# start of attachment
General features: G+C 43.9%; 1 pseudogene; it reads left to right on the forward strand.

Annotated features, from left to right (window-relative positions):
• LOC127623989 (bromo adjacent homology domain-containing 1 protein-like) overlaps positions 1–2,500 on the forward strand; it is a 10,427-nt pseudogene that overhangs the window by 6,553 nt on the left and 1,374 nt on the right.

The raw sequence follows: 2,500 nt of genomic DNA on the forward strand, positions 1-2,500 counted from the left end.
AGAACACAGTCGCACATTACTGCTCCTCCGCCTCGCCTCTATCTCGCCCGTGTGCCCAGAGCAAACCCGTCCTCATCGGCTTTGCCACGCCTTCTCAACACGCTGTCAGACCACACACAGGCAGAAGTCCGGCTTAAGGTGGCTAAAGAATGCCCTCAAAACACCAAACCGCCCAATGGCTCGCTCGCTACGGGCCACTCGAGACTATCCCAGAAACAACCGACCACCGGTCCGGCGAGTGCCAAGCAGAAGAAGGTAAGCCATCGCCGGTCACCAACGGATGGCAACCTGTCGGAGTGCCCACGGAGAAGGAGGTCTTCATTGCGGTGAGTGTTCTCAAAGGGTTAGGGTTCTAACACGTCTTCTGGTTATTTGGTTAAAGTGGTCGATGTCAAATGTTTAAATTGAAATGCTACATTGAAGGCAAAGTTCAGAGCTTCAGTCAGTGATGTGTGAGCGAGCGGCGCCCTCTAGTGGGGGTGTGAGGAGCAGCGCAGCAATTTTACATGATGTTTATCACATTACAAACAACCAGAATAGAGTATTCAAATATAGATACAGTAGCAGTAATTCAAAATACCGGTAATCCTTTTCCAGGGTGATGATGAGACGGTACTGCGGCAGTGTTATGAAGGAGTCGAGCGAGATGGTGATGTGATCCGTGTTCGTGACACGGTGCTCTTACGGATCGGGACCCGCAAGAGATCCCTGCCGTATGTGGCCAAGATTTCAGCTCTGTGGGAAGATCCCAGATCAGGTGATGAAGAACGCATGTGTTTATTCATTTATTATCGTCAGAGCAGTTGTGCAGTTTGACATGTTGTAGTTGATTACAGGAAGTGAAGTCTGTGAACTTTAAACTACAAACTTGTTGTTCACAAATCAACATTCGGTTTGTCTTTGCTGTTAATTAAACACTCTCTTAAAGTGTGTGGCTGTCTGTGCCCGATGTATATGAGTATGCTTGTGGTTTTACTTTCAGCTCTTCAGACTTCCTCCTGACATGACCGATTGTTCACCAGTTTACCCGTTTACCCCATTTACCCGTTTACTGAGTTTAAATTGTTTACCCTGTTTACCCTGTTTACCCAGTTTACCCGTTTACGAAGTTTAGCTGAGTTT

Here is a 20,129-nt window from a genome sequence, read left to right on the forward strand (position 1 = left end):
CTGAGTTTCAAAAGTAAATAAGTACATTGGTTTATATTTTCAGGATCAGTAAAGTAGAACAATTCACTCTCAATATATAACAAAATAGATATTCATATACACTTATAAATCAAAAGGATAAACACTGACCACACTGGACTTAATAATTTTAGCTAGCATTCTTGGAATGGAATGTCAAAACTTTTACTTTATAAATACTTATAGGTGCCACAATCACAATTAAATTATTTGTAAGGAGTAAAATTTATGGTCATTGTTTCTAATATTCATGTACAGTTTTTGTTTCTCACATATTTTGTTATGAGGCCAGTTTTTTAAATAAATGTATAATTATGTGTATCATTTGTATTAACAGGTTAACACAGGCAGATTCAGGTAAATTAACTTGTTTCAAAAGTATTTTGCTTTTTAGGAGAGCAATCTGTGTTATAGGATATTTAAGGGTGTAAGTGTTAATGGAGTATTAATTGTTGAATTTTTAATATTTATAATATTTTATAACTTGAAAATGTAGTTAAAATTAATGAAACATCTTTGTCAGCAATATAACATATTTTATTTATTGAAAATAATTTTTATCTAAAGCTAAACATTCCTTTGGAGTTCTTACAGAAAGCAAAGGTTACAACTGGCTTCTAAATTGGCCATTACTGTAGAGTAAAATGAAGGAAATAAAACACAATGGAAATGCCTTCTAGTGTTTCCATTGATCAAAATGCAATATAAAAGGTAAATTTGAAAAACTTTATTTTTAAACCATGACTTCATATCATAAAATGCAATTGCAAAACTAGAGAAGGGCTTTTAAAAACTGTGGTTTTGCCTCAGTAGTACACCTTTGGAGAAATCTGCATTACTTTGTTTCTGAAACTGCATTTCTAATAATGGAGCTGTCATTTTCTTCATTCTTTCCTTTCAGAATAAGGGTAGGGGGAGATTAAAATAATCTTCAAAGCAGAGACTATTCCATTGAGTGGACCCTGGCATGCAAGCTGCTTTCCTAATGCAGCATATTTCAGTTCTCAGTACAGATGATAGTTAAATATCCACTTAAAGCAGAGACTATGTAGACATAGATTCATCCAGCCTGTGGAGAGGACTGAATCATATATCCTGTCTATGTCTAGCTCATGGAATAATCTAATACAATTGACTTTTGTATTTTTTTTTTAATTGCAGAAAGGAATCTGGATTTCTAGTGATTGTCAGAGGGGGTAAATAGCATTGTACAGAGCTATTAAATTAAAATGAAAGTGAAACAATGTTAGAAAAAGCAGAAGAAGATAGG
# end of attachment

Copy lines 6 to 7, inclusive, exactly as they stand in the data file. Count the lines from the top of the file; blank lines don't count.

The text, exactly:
Here is a 20,129-nt window from a genome sequence, read left to right on the forward strand (position 1 = left end):
CTGAGTTTCAAAAGTAAATAAGTACATTGGTTTATATTTTCAGGATCAGTAAAGTAGAACAATTCACTCTCAATATATAACAAAATAGATATTCATATACACTTATAAATCAAAAGGATAAACACTGACCACACTGGACTTAATAATTTTAGCTAGCATTCTTGGAATGGAATGTCAAAACTTTTACTTTATAAATACTTATAGGTGCCACAATCACAATTAAATTATTTGTAAGGAGTAAAATTTATGGTCATTGTTTCTAATATTCATGTACAGTTTTTGTTTCTCACATATTTTGTTATGAGGCCAGTTTTTTAAATAAATGTATAATTATGTGTATCATTTGTATTAACAGGTTAACACAGGCAGATTCAGGTAAATTAACTTGTTTCAAAAGTATTTTGCTTTTTAGGAGAGCAATCTGTGTTATAGGATATTTAAGGGTGTAAGTGTTAATGGAGTATTAATTGTTGAATTTTTAATATTTATAATATTTTATAACTTGAAAATGTAGTTAAAATTAATGAAACATCTTTGTCAGCAATATAACATATTTTATTTATTGAAAATAATTTTTATCTAAAGCTAAACATTCCTTTGGAGTTCTTACAGAAAGCAAAGGTTACAACTGGCTTCTAAATTGGCCATTACTGTAGAGTAAAATGAAGGAAATAAAACACAATGGAAATGCCTTCTAGTGTTTCCATTGATCAAAATGCAATATAAAAGGTAAATTTGAAAAACTTTATTTTTAAACCATGACTTCATATCATAAAATGCAATTGCAAAACTAGAGAAGGGCTTTTAAAAACTGTGGTTTTGCCTCAGTAGTACACCTTTGGAGAAATCTGCATTACTTTGTTTCTGAAACTGCATTTCTAATAATGGAGCTGTCATTTTCTTCATTCTTTCCTTTCAGAATAAGGGTAGGGGGAGATTAAAATAATCTTCAAAGCAGAGACTATTCCATTGAGTGGACCCTGGCATGCAAGCTGCTTTCCTAATGCAGCATATTTCAGTTCTCAGTACAGATGATAGTTAAATATCCACTTAAAGCAGAGACTATGTAGACATAGATTCATCCAGCCTGTGGAGAGGACTGAATCATATATCCTGTCTATGTCTAGCTCATGGAATAATCTAATACAATTGACTTTTGTATTTTTTTTTTAATTGCAGAAAGGAATCTGGATTTCTAGTGATTGTCAGAGGGGGTAAATAGCATTGTACAGAGCTATTAAATTAAAATGAAAGTGAAACAATGTTAGAAAAAGCAGAAGAAGATAGG